Thursday, March 17, 2016

Avoiding Poison Mushrooms (at the Market)

Not all edible organic mushrooms are safe to eat.  As +Paul Stamets points out in Mycelium Running - How Mushrooms Can Help Save the World, some mushrooms from China, for example, might have accumulated heavy metals from the high degree of ambient pollution where they were grown, yet still be considered organic. The draft standards for Certified Naturally Grown (CNG) mushrooms should mitigate this problem, as hyperaccumulation of heavy metals is built into its safeguards. To wit:
  • Substrate may not be directly placed on any surface contaminated with heavy metals or other synthetic pollutants. 

For growers, CNG offers a clearer path to producing wholesome mushrooms than the organic program followed by most other agricultural producers. The National Organic Program (NOP) requirements may take measures beyond what should reasonably be applied to an organic mushroom farm, since fungi are nourished and cared for differently than plants and animals. However, if a beginning grower could convince themselves that they comply with the CNG standard, and try to align that with the NOP requirements, as long as they are not grossing over $5,000 of organic product sales per year, then they should self-certify as "organic."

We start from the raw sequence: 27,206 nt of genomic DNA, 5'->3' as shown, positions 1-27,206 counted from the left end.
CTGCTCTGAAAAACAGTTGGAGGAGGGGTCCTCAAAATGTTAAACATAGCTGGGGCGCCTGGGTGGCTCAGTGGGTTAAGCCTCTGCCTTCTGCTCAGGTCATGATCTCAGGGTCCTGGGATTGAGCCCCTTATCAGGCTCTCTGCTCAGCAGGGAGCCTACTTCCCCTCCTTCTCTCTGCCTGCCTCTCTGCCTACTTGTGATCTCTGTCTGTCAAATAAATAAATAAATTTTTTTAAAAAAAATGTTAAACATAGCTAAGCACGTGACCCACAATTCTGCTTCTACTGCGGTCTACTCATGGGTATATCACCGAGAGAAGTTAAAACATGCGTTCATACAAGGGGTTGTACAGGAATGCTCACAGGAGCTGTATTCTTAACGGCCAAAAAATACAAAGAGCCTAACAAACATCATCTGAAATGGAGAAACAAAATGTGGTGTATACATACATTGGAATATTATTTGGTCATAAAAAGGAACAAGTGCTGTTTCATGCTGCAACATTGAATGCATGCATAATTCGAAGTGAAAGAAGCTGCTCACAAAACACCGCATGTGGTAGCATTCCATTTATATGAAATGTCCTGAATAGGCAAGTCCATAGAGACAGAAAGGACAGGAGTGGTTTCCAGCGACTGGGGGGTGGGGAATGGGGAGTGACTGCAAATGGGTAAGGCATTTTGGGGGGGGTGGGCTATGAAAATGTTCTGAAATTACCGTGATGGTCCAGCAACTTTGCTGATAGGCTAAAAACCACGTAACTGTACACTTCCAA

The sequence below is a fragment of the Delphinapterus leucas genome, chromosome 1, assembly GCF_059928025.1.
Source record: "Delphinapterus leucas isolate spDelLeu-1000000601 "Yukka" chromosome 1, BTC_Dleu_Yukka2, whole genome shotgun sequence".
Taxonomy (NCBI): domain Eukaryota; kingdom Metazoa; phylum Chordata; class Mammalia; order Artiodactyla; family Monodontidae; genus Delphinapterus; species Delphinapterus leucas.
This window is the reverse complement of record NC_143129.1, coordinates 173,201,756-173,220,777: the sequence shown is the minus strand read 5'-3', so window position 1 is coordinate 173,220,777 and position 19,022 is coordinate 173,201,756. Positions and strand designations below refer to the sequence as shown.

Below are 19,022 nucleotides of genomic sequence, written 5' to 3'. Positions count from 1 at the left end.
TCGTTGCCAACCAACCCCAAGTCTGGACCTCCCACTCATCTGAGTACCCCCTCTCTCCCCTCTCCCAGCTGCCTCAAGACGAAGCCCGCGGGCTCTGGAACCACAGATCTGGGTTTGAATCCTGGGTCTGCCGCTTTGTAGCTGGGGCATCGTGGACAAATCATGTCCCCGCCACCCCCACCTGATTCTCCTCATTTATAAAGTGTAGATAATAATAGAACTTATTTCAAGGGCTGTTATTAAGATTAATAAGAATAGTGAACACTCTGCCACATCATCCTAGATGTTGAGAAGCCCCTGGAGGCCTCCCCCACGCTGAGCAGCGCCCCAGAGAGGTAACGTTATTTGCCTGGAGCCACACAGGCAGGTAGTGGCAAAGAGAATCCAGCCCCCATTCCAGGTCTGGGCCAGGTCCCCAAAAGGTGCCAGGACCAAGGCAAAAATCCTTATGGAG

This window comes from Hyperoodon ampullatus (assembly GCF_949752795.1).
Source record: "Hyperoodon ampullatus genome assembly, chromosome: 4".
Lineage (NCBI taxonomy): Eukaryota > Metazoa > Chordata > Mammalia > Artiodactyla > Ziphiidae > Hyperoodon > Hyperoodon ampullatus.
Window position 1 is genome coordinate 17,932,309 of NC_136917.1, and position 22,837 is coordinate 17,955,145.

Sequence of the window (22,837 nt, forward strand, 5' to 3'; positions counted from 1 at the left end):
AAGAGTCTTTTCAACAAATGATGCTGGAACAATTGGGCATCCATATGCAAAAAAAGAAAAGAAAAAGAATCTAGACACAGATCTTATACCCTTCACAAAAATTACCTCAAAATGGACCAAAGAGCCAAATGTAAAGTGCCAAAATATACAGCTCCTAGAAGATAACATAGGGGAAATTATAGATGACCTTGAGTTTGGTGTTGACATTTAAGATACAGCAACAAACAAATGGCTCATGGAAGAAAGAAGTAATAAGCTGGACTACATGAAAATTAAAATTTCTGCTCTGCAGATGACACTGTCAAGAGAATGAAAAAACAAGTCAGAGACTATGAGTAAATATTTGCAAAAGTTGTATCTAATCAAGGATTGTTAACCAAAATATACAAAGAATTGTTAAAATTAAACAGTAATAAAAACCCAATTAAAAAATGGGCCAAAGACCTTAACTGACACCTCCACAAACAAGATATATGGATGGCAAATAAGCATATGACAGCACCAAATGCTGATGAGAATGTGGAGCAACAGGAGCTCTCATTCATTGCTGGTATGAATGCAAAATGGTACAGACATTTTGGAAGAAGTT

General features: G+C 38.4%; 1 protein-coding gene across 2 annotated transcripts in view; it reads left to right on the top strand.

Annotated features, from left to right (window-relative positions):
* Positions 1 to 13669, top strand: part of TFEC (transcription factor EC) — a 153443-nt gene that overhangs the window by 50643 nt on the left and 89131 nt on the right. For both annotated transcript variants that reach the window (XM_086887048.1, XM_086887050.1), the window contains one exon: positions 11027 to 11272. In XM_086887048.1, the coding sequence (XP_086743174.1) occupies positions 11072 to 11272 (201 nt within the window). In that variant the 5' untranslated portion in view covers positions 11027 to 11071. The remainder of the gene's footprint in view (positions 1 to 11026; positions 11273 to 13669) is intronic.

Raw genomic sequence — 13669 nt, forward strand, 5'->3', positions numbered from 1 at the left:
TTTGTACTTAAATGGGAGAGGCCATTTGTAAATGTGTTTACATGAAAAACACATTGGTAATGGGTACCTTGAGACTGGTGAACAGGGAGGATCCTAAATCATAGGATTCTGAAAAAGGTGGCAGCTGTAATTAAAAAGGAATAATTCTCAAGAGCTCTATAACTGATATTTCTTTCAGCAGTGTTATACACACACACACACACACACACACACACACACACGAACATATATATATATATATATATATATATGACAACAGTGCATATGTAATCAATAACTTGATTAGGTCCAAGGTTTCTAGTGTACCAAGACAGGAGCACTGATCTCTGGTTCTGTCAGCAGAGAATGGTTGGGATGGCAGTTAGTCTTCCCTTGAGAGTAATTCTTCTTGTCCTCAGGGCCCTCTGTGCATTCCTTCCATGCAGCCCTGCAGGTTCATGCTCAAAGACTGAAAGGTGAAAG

Beyond $5K in sales, official certification is required. At that point, I would probably opt for the CNG certification, rather than organic. After an inspection by one of the incumbent experts (possibly +Tradd Cotter, himself), as the only CNG grower in my area (the closest is vegetable grower, Working Over Thyme Farm in Brandywine), I could then be an inspector of new mushroom farms seeking the CNG label.

As far as buying mushrooms, my advice is to try to buy organic mushrooms, and when the certified naturally grown label for mushrooms becomes available, opt for that. In either case, you'll be safeguarding yourself from pesticides and other poisons that you could get in mushrooms which seem to eat about anything fed to them.

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